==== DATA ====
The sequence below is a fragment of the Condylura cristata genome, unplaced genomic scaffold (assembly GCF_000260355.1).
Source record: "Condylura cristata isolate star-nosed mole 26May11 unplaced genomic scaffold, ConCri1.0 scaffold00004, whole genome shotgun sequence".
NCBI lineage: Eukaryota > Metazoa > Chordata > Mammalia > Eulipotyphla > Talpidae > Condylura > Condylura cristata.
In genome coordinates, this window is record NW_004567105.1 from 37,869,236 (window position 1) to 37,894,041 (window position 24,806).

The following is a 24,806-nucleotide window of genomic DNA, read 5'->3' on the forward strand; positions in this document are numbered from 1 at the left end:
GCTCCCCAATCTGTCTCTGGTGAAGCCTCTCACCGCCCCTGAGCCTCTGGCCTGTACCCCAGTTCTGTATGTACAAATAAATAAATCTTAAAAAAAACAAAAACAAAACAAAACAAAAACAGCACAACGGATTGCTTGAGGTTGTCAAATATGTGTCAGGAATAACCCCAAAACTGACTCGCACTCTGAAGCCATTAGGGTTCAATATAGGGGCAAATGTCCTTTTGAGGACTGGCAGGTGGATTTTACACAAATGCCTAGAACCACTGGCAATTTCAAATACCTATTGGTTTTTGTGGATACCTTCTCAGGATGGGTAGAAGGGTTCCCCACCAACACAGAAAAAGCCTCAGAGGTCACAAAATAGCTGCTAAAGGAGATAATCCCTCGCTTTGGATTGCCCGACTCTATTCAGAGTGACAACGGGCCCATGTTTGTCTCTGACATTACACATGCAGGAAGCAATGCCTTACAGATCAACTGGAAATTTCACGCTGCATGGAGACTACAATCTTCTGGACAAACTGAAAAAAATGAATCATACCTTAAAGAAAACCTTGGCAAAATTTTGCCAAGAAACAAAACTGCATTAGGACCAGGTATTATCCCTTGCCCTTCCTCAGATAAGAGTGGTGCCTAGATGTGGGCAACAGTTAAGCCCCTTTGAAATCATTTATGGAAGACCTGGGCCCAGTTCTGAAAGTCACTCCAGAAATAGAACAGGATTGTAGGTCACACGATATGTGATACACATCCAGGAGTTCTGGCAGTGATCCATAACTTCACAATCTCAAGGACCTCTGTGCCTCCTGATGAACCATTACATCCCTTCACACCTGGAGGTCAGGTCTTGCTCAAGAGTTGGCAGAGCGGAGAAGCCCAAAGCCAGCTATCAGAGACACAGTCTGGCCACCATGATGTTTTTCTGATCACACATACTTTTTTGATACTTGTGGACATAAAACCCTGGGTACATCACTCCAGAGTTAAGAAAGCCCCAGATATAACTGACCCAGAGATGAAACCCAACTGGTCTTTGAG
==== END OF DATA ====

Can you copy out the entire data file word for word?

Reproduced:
The sequence below is a fragment of the Condylura cristata genome, unplaced genomic scaffold (assembly GCF_000260355.1).
Source record: "Condylura cristata isolate star-nosed mole 26May11 unplaced genomic scaffold, ConCri1.0 scaffold00004, whole genome shotgun sequence".
NCBI lineage: Eukaryota > Metazoa > Chordata > Mammalia > Eulipotyphla > Talpidae > Condylura > Condylura cristata.
In genome coordinates, this window is record NW_004567105.1 from 37,869,236 (window position 1) to 37,894,041 (window position 24,806).

The following is a 24,806-nucleotide window of genomic DNA, read 5'->3' on the forward strand; positions in this document are numbered from 1 at the left end:
GCTCCCCAATCTGTCTCTGGTGAAGCCTCTCACCGCCCCTGAGCCTCTGGCCTGTACCCCAGTTCTGTATGTACAAATAAATAAATCTTAAAAAAAACAAAAACAAAACAAAACAAAAACAGCACAACGGATTGCTTGAGGTTGTCAAATATGTGTCAGGAATAACCCCAAAACTGACTCGCACTCTGAAGCCATTAGGGTTCAATATAGGGGCAAATGTCCTTTTGAGGACTGGCAGGTGGATTTTACACAAATGCCTAGAACCACTGGCAATTTCAAATACCTATTGGTTTTTGTGGATACCTTCTCAGGATGGGTAGAAGGGTTCCCCACCAACACAGAAAAAGCCTCAGAGGTCACAAAATAGCTGCTAAAGGAGATAATCCCTCGCTTTGGATTGCCCGACTCTATTCAGAGTGACAACGGGCCCATGTTTGTCTCTGACATTACACATGCAGGAAGCAATGCCTTACAGATCAACTGGAAATTTCACGCTGCATGGAGACTACAATCTTCTGGACAAACTGAAAAAAATGAATCATACCTTAAAGAAAACCTTGGCAAAATTTTGCCAAGAAACAAAACTGCATTAGGACCAGGTATTATCCCTTGCCCTTCCTCAGATAAGAGTGGTGCCTAGATGTGGGCAACAGTTAAGCCCCTTTGAAATCATTTATGGAAGACCTGGGCCCAGTTCTGAAAGTCACTCCAGAAATAGAACAGGATTGTAGGTCACACGATATGTGATACACATCCAGGAGTTCTGGCAGTGATCCATAACTTCACAATCTCAAGGACCTCTGTGCCTCCTGATGAACCATTACATCCCTTCACACCTGGAGGTCAGGTCTTGCTCAAGAGTTGGCAGAGCGGAGAAGCCCAAAGCCAGCTATCAGAGACACAGTCTGGCCACCATGATGTTTTTCTGATCACACATACTTTTTTGATACTTGTGGACATAAAACCCTGGGTACATCACTCCAGAGTTAAGAAAGCCCCAGATATAACTGACCCAGAGATGAAACCCAACTGGTCTTTGAG